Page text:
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Returning to CrossFit After Cystocele: Latest Research and Guidelines

Ever heard of cystocele, or bladder prolapse? It's a little something that can happen to the pelvic floor, causing part of the bladder to move where it shouldn't, like in the vaginal canal. Now, if you've who's been diagnosed with this, you might be wondering when you can get back into some hardcore workouts, maybe even CrossFit. Well, before you dive in, it's super important to take things slow and steady. We want to make sure your pelvic floor stays happy and healthy, and that you don't accidentally make things worse. In this blog post, let's chat about the newest research and guidelines for safely getting back into CrossFit after dealing with cystocele. We'll focus on tips to protect that pelvic floor while still keeping up with your active lifestyle. Let's do this!

So firstly, what is a bladder prolapse AKA Cystocele?

Cystocele occurs for a variety of reasons causing the bladder to shift from its normal position - usually related to childbirth, menopause, chronic coughs or constipation. This condition can lead to urinary symptoms, pelvic discomfort, and a feeling of vaginal bulging or pressure. Returning to high-impact exercises like CrossFit after cystocele requires careful consideration to avoid putting excessive strain on the cystocele.

First steps:

Before you jump back into the world of CrossFit or any other intense workout, it's super important to have a chat with a healthcare pro who knows their stuff about pelvic health. Think pelvic floor physiotherapist, GP or urogynecologist – these folks really know their stuff! They can check out what's going on with your cystocele, see how your pelvic floor is doing, and then give you some personalized advice based on your unique situation. Trust me, it's a great way to make sure you're on the right track! Why not book with our resident Women's health physiotherapist Emily Lavine? Book now!

Pelvic floor Control:

Taking care of your pelvic floor is like finding the sweet spot in a suspension system for your car – it's all about the right balance between strength, control, and relaxation. This balance is key to supporting your pelvic organs and making sure those cystocele symptoms don't get worse. According to some cool research from the Journal of Women's Health Physical Therapy, giving those pelvic floor muscles some love, with exercises like Kegels, can really up their game and help ease prolapse symptoms. And here's a pro tip: team up with a pelvic floor physiotherapist for some expert advice on the best exercises and nailing that perfect technique - as the majority of women aren't activating all the right areas. Your pelvic floor will thank you!

Focus on Core Stability:

Maintaining a strong and stable core is important when returning to CrossFit after cystocele. Core exercises that engage the deep abdominal muscles, such as the transverse abdominis and multifidus, can provide additional support to the pelvic floor. Research published in the journal PLoS ONE suggests that core stability exercises can positively impact pelvic floor muscle function and reduce symptoms of pelvic floor disorders.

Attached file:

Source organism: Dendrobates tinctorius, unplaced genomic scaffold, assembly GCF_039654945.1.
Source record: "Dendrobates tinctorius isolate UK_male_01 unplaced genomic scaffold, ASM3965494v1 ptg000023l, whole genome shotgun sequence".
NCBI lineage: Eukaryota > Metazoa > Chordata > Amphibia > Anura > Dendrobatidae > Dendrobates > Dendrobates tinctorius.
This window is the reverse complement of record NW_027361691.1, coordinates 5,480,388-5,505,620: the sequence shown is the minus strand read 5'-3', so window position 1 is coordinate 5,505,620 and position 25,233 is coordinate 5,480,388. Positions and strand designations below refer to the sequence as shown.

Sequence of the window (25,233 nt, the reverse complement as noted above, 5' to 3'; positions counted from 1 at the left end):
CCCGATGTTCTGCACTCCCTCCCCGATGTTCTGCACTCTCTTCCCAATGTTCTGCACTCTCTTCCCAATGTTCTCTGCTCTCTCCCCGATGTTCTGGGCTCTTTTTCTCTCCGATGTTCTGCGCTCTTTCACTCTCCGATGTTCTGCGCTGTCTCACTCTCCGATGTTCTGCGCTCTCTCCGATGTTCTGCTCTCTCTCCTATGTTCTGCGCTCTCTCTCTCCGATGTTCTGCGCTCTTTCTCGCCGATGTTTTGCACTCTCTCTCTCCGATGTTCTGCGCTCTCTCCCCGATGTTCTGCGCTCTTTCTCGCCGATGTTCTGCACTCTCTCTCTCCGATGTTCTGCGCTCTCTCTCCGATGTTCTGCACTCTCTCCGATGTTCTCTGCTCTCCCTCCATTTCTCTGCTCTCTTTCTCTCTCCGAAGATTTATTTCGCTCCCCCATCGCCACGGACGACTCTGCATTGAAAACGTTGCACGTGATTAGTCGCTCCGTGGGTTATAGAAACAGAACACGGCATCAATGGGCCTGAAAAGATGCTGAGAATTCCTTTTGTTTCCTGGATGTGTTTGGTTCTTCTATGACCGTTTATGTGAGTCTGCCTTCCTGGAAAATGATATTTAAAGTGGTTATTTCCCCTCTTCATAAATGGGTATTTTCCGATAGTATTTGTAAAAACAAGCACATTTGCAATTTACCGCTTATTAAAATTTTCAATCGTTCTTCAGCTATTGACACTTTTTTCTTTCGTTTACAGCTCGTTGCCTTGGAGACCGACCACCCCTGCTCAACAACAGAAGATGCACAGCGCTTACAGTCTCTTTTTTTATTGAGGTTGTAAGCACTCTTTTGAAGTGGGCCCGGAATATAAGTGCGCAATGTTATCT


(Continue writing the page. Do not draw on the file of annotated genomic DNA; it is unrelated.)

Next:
Progress Gradually and Modify Movements:

When reintroducing CrossFit exercises, it is crucial to progress gradually and modify movements as needed to protect the pelvic floor. Avoid exercises that put excessive downward pressure on the pelvic floor, such as heavy lifting, jumping, or straining. Instead, focus on low-impact or modified versions of CrossFit movements that prioritize proper form and pelvic floor protection.

Breathing and Intra-Abdominal Pressure Management:

Proper breathing techniques and managing intra-abdominal pressure are essential during CrossFit workouts after cystocele. Research published in the International Urogynecology Journal emphasizes the importance of coordinating breathing with exercise to avoid excessive strain on the pelvic floor. Learning to engage the diaphragm and coordinate breath with movements can help protect the pelvic floor and reduce the risk of symptom exacerbation.

Monitor Symptoms and Listen to Your Body: As you return to CrossFit, it is vital to pay attention to any symptoms or discomfort in the pelvic area. If you experience urinary leakage, pelvic pressure, or pain, it is essential to modify or discontinue the exercise and seek guidance from your healthcare professional. Understanding and respecting your body's limits is key to preventing further injury or worsening of cystocele symptoms.

Conclusion: Returning to CrossFit after cystocele requires a mindful and cautious approach to protect the pelvic floor and maintain optimal pelvic health. By consulting with a healthcare professional, rebuilding pelvic floor strength, focusing on core stability, progressing gradually, modifying movements, managing intra-abdominal pressure, and listening to your body, you can safely resume CrossFit while minimizing the risk of exacerbating cystocele symptoms. Remember, each individual's situation may differ, so it's important to seek personalized advice from a healthcare professional who can guide you based on your specific needs and goals. With proper care and consideration, you can continue to pursue your CrossFit journey while prioritizing your pelvic floor health. Why not book an appointment today with our inhouse Women's Health physiotherapist Emily Lavine? Book now!


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